In requiring the developers of private housing schemes to contribute to the provision of affordable housing, the planning system has become a tax collection system, and an inefficient, opaque one at that. 
The OECD classifies  taxes as follows:
“… compulsory, unrequited payments to general government. Taxes are unrequited in the sense that benefits provided by government to taxpayers are not normally in proportion to their payments. 

The term “tax” does not include fines unrelated to tax offences and compulsory loans paid to government. […]

General government consists of supra-national authorities, the central administration and the agencies whose operations are under its effective control, state and local governments and their administrations, social security schemes and autonomous governmental entities, excluding public enterprises.
Participants in the planning system seem to accept the political policy choice that has been made: to require developers to subsidise the provision of affordable housing, whether by requiring them to dispose of land or built units to registered affordable housing providers at less than market value (and nowadays at less than cost, given the increasing scarcity of any public sector grants or other forms of subsidy) or to make financial payments towards the provision of affordable housing elsewhere in the area. 
The provision of market housing does not in any way increase the need for affordable housing, indeed over time by increasing supply if anything it should decrease it. It may be said that mixed use communities can only be achieved by requiring the inclusion of affordable housing within market residential schemes, but that in itself does not justify the state putting the cost of the affordable housing at the door of the developer. The only reason that affordable housing section 106 planning obligations meet the requirements of regulation 122 of the Community Infrastructure Levy Regulations 2010 (necessary to make the development acceptable in planning terms; directly related to the development; and fairly and reasonably related in scale and kind to the development) is because of local policies seeking such obligations, supported by national policy. Policy could have easily required development across the board to contribute to affordable housing – or another category of development other than market housing. Why shouldn’t we use plain language and describe the extent of subsidy on each scheme as a tax? Hypothecated it may be but it still surely meets that OECD definition. For the rest of this post I will refer to it as Affordable Housing Tax, AHT. 
How to calculate AHT? Frequently, the high proportion of affordable housing that is required to be provided in connection with a private market housing development, when taken with the other costs of that development (including CIL where chargeable, a more straight-forward and transparent tax – that’s how bad AHT is!), would render the project unviable and so AHT ends up being as much as can be extracted from a development whilst allowing it to go ahead, assuming a fixed capped profit level for the developer and a fixed capped land value for the land owner (often less than its “real” value or actual acquisition cost).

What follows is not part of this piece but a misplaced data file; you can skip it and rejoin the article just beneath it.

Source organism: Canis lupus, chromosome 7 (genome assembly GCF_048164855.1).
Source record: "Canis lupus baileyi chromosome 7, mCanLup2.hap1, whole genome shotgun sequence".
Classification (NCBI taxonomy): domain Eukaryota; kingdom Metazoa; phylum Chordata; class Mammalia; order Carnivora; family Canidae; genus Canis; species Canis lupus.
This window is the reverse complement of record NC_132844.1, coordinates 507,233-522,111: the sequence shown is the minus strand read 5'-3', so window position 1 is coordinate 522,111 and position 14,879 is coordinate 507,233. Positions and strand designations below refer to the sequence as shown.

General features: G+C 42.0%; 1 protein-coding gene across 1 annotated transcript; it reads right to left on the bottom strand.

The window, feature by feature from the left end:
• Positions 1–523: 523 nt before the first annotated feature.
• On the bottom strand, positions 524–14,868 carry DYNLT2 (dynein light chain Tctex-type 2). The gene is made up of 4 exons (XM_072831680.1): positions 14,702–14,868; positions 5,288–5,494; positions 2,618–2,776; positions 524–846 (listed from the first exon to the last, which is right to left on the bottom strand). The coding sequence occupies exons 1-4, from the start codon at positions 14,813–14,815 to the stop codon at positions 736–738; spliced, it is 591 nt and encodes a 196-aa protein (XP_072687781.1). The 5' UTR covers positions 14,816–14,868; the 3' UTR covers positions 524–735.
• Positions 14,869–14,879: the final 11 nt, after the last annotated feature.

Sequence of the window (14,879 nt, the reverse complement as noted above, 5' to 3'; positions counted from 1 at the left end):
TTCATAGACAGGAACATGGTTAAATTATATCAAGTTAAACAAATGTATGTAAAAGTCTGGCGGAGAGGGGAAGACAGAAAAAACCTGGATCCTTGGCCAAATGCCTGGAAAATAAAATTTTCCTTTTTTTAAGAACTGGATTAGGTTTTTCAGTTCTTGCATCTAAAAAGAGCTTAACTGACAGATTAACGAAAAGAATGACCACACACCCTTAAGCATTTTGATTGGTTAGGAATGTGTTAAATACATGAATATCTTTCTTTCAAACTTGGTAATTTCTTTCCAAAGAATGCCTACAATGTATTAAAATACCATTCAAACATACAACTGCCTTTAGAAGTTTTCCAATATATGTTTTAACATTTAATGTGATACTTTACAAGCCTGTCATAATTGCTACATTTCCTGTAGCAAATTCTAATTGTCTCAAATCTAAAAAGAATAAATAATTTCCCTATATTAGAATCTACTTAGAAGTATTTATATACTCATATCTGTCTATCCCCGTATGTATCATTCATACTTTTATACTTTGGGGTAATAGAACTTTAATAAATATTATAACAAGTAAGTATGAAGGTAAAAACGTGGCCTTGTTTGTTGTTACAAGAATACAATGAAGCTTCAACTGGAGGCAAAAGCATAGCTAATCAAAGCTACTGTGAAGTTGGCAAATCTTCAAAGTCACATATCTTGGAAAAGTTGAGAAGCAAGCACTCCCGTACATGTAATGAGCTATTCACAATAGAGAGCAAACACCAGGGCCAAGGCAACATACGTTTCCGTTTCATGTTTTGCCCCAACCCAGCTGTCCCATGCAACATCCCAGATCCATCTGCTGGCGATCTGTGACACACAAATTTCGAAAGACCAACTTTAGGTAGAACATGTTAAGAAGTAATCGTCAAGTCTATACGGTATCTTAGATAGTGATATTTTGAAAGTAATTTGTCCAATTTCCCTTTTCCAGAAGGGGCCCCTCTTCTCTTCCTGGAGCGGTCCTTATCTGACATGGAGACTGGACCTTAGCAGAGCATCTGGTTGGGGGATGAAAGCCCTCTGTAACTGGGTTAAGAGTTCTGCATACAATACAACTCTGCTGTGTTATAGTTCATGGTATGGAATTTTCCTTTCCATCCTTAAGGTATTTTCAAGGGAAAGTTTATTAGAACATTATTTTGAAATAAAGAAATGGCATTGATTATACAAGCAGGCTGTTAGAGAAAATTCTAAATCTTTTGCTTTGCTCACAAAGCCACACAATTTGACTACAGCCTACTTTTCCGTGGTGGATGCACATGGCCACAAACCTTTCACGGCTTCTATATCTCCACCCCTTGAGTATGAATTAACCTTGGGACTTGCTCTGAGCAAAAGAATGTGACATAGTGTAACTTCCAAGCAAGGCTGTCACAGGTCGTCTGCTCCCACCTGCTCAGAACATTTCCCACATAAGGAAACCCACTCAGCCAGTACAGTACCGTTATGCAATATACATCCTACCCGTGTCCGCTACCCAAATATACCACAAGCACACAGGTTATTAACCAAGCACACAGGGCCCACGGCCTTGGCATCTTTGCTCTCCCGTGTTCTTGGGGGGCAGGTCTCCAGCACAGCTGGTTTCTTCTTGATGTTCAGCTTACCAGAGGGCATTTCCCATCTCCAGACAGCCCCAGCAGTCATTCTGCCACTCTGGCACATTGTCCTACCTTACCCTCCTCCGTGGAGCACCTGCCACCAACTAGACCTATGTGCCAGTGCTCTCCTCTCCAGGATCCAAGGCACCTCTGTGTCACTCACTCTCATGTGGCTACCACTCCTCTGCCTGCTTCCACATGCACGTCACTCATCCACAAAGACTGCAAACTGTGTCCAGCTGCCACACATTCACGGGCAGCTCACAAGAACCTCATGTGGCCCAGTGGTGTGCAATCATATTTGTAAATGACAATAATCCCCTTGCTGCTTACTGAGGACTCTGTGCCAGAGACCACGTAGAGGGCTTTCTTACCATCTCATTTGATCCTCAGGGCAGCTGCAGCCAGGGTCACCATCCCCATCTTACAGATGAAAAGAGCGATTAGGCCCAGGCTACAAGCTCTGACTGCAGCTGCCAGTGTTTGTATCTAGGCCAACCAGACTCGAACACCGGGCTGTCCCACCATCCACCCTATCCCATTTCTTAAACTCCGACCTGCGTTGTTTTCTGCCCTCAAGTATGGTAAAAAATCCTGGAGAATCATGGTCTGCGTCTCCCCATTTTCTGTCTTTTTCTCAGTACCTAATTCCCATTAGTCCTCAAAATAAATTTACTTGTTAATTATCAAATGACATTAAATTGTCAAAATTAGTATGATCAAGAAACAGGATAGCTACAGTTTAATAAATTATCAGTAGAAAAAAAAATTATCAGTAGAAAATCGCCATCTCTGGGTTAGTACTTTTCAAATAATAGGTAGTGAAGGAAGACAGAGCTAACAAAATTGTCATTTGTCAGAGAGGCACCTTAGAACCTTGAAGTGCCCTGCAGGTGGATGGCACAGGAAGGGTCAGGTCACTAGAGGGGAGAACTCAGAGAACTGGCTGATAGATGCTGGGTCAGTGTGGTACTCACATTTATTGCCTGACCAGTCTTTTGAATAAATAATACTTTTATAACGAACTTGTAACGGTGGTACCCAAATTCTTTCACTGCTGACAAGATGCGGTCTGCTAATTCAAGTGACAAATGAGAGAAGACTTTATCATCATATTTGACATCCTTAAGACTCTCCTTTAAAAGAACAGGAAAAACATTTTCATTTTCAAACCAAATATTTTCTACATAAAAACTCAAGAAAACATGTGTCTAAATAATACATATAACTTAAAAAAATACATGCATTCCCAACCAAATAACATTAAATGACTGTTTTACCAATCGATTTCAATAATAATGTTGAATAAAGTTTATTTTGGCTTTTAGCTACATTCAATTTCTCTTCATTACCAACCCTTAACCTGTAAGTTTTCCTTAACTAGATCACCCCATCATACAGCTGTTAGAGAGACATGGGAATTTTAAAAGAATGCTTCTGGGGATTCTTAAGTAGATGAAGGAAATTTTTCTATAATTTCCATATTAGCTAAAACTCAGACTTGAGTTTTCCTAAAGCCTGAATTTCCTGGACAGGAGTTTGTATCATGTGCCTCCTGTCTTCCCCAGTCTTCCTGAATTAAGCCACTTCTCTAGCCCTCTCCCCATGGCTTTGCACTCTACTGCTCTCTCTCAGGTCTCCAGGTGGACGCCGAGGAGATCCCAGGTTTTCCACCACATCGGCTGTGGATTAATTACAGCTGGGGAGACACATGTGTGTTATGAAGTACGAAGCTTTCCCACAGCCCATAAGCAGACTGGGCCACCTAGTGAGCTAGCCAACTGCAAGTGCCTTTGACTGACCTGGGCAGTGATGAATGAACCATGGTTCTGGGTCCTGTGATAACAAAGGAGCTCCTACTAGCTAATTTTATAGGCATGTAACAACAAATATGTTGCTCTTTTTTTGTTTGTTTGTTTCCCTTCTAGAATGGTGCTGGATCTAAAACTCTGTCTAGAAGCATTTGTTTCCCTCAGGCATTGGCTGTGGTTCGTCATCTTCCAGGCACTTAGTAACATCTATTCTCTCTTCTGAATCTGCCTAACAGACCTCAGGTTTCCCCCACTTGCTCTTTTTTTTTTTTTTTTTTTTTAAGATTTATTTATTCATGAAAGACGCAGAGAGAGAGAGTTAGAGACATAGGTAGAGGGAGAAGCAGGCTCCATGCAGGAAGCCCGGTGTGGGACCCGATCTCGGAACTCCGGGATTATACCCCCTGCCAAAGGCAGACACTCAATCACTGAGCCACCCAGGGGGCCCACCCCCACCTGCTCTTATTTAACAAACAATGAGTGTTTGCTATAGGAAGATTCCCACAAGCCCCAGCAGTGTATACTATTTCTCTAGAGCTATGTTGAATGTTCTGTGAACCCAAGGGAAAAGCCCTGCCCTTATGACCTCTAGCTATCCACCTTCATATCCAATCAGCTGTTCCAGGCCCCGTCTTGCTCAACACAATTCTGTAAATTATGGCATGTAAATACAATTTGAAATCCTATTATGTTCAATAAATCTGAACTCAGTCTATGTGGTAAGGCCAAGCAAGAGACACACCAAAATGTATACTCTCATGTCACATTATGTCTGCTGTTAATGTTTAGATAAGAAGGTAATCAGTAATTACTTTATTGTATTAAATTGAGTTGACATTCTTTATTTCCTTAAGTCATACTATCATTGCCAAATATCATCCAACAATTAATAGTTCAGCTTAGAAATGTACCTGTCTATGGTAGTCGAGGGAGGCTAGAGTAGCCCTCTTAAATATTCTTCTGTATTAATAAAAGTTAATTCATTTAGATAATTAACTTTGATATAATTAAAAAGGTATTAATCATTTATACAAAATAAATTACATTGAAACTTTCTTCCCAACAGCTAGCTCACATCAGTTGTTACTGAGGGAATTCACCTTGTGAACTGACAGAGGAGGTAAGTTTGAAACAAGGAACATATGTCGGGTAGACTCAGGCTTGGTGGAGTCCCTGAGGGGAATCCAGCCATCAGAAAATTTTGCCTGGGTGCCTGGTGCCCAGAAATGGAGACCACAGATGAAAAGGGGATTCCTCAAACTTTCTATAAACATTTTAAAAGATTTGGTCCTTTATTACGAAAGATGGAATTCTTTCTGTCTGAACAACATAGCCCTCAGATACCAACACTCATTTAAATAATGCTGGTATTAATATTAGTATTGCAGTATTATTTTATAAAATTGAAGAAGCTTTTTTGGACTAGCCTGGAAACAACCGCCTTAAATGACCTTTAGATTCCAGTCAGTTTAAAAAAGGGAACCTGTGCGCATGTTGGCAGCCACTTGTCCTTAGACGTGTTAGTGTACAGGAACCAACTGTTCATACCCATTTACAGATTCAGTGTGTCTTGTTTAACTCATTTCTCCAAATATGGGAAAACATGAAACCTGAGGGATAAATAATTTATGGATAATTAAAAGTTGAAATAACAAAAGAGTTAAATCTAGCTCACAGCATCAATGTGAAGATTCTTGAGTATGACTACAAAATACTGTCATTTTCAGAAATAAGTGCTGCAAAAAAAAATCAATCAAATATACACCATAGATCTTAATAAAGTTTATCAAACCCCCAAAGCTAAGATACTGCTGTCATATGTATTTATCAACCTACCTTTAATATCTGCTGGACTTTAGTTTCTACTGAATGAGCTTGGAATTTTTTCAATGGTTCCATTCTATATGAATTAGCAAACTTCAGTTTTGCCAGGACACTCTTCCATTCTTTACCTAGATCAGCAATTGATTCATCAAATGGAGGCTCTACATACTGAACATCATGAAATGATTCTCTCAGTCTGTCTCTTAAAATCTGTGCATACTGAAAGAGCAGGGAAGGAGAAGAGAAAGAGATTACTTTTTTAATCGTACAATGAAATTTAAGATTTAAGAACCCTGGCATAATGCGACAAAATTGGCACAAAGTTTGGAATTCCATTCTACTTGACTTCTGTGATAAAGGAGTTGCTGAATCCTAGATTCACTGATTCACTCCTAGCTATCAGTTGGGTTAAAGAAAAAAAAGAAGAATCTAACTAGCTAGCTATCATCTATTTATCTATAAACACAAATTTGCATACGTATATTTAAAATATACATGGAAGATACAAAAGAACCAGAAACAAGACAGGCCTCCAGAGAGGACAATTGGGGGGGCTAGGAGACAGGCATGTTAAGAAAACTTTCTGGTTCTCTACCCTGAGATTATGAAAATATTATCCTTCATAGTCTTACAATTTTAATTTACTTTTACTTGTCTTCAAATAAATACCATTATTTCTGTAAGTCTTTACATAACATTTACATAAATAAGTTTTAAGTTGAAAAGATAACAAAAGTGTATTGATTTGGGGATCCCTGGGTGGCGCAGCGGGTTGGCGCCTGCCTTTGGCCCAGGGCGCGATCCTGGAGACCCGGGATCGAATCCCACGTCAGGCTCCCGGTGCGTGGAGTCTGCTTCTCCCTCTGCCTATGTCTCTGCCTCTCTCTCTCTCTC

Take London. The London Plan requires boroughs to seek to maximise affordable housing provision. The current Mayor has indicated that his “long-term aim is for half of all new homes to be affordable”. In his November 2016 draft affordable housing and viability SPG (the subject of my 1.12.16 blog post  ), he introduced a ‘threshold approach’, whereby schemes meeting or exceeding 35% (by habitable room) affordable housing without public subsidy will not be required to submit viability information. There are also minimum requirements as to the proportions of different types of affordable housing that will be required (“tenure split” in the affordable housing industry jargon that we have grown up with). For schemes that cannot meet the threshold, viability appraisal is required to justify how much affordable housing the scheme can deliver.
Imagine such a concept in any other sector:
1. The market produces goods which reduce the need for the state to provide a service, or which are at least neutral. 

2. The market is taxed on those goods, with the tax applied towards provision of that service, instead of that service being paid for by the state. 

3. The level of that tax differs according to location but will often equate to all profits arising from the production of the goods, less a capped profit and capped input cost. 

I’m expressing no view as to whether this process is right or wrong. However, I do feel that the underlying reality has been conveniently forgotten. And the collateral damage from AHT is:
1. loading complexity into the planning process, with local planning authorities having to fulfil both a tax assessment and tax collection role

2. encouraging bad outcomes, with developers incentivised to expend resources on AHT mitigation (complex affordable housing negotiations, arguments over tenures, viability appraisal)

3. reducing housing delivery by rendering some projects unviable. 

How did we get here? There is an interesting 2002 study by the Joseph Rowntree Foundation, “Planning gain and affordable housing: making it count”, which starts with this brief history:

“Local authorities had been experimenting with ways of using the planning system to secure affordable housing in a number of areas in England in the 1970s, but official government endorsement first came in 1979 when the rural exceptions policy was announced. This enables rural planning authorities to grant planning consent for housing on sites that would not otherwise receive permission, provided that only affordable housing is developed on them